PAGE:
3

A man and a woman are dating, and the woman gets pregnant. The woman pushes the man into a marriage before the birth of the child, claiming that the child was his. A year or two later, he finds out through a DNA test that the statement is false.

The couple then gets divorced and the wife sues for alimony and child support. Will the man likely be able to get reduced child support and/or alimony on the claim that he was tricked into a marriage he would not otherwise have undertaken? (Suppose the man had written evidence (e.g. a letter, diary or journal), and told some friends that he was entering the marriage only on his mistaken belief in his paternity of the child.)

Your answer can be for any state in the United States, but I am particularly interested in New York and California,.

2
  • Did they get married prior to the birth of the child? Did he sign the birth certificate?
    – Ron Beyer
    Sep 15 at 18:57
  • @RonBeyer: I amended the question to say that the marriage took place before the birth of the child. I don't know enough about the case to know if the man signed the birth certificate.
    – Libra
    Sep 15 at 19:32
5

Can a divorced man win a downward modification of alimony and/or child support if he were tricked into a marriage by a child that wasn't his?

The couple then gets divorced and the wife sues for alimony and child support. Will the man likely be able to get reduced child support and/or alimony on the claim that he was tricked into a marriage he would not otherwise have undertaken?

Generally speaking, marriages induced by fraud about anything other than the extreme case of fraud involving who someone is marrying in the act of marriage itself (i.e. someone believed they were marrying John Smith from Denver but actually was married to John Smith from Los Angeles, whom they had never met before, because the marriage ceremony was conducted with disguises and they didn't look closely at the marriage certificate), has no impact on marital rights. Evidence regarding fraud to induce a marriage wouldn't even be admissible at trial because it wouldn't be legally relevant.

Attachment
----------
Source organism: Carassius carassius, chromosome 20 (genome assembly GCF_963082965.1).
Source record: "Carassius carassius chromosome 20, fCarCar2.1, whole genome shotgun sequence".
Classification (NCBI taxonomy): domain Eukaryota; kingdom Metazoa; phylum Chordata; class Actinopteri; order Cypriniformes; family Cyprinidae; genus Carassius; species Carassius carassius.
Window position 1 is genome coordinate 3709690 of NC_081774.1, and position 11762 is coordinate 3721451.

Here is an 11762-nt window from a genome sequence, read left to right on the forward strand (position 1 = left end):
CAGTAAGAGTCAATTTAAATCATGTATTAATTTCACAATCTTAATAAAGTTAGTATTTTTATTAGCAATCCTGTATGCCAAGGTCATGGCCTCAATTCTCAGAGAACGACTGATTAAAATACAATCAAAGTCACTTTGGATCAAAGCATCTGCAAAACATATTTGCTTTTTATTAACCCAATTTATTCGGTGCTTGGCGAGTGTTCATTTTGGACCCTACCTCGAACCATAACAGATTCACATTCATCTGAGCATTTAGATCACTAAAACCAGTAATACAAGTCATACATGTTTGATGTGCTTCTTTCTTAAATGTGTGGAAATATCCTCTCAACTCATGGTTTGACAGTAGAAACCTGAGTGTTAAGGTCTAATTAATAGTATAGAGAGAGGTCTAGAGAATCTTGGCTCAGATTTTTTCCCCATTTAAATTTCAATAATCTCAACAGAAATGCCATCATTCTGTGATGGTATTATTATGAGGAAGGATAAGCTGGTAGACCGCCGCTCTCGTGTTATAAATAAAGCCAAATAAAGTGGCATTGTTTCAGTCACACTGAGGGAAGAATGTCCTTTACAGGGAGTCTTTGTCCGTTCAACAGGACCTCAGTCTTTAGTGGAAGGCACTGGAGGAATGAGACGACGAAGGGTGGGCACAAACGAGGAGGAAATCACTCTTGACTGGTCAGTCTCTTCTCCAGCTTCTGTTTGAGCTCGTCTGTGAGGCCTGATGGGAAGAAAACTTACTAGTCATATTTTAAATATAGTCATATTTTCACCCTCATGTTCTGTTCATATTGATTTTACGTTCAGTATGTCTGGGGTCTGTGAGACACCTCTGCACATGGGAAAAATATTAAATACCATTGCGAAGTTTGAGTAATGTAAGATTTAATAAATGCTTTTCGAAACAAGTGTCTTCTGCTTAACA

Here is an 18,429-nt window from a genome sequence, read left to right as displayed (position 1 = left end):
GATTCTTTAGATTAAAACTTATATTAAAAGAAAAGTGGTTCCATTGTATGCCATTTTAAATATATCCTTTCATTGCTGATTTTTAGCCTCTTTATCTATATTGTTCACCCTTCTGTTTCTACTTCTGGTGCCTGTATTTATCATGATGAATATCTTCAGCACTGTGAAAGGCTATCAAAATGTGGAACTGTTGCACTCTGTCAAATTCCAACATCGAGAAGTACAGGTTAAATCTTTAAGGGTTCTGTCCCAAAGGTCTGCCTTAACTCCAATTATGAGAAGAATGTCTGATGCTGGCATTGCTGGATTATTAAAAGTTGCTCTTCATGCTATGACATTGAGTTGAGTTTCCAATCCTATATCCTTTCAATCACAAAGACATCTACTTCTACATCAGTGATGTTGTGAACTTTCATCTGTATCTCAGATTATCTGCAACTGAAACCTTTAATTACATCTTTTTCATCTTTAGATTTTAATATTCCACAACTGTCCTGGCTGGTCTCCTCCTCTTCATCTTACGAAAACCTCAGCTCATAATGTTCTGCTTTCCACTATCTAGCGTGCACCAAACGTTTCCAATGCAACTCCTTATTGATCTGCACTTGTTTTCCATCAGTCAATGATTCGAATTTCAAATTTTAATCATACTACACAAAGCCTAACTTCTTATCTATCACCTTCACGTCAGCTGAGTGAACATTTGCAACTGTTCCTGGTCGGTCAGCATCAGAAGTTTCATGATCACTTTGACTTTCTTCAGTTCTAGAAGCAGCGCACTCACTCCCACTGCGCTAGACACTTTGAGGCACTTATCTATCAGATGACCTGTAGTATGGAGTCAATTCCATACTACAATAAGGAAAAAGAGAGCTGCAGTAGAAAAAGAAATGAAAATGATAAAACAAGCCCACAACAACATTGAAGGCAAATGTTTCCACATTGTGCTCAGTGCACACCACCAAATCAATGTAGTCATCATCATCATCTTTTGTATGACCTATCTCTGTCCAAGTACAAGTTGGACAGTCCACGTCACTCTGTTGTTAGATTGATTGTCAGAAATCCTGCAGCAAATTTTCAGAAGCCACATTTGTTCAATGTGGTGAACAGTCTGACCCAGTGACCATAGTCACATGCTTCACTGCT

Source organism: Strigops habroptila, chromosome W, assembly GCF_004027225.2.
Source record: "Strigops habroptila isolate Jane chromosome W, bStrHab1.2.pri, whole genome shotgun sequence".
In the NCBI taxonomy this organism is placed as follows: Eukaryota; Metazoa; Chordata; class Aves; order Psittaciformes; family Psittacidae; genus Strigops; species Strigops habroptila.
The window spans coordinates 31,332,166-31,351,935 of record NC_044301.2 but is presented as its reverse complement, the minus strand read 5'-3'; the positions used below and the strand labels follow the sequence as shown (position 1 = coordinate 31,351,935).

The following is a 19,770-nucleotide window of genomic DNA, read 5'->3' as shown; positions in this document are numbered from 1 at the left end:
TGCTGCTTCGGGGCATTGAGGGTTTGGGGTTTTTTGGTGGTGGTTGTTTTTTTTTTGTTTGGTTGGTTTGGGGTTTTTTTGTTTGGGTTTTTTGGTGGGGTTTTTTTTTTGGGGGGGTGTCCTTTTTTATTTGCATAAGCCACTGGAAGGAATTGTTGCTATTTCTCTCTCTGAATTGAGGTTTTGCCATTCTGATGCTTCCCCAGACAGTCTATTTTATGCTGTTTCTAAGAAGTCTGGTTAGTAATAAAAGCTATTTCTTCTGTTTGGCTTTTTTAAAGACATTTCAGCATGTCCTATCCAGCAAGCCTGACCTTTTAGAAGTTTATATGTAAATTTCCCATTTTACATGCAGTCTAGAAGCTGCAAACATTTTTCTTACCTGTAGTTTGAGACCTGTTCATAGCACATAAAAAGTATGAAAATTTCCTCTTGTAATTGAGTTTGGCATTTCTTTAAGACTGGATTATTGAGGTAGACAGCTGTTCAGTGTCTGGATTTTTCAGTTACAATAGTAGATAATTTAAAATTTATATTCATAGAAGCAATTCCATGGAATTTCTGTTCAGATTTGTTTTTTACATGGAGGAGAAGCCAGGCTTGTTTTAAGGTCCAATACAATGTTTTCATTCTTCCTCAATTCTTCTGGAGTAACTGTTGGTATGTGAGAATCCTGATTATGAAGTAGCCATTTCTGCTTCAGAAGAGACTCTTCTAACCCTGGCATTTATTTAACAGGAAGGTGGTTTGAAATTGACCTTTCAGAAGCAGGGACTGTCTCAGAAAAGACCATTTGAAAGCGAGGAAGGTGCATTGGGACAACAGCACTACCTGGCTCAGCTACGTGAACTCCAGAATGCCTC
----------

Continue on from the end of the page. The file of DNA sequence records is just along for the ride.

This has no impact on alimony.

Paternity can be contested by filing a paternity suit within the statute of limitations for doing so which varies from jurisdiction to jurisdiction (usually within two to five years of the child's birth). If the husband prevails in a timely paternity contest, child support will not be owed. Otherwise, actual genetic paternity would be irrelevant.

In California, the statute of limitations to disavow paternity of a child born to one's wife is two years from the date of birth.

N.B. I am making some interpretations of inexact language in the question. It says:

The couple then gets divorced and the wife sues for alimony and child support.

But I assume that what is really meant is that one or both of the members of the couple file for divorce and that in the course of the divorce proceeding the wife seeks alimony and child support. If the divorce proceeding is concluded without an adjudication of paternity that would usually preclude a later lawsuit to disavow paternity.

2
  • 1
    OK. No to alimony but yes to child support (if the relevant suit is timely filed).
    – Libra
    Sep 15 at 19:52
  • @Libra Correct.
    – ohwilleke
    Sep 15 at 20:40

Your Answer

By clicking “Post Your Answer”, you agree to our terms of service, privacy policy and cookie policy

Not the answer you're looking for? Browse other questions tagged or ask your own question.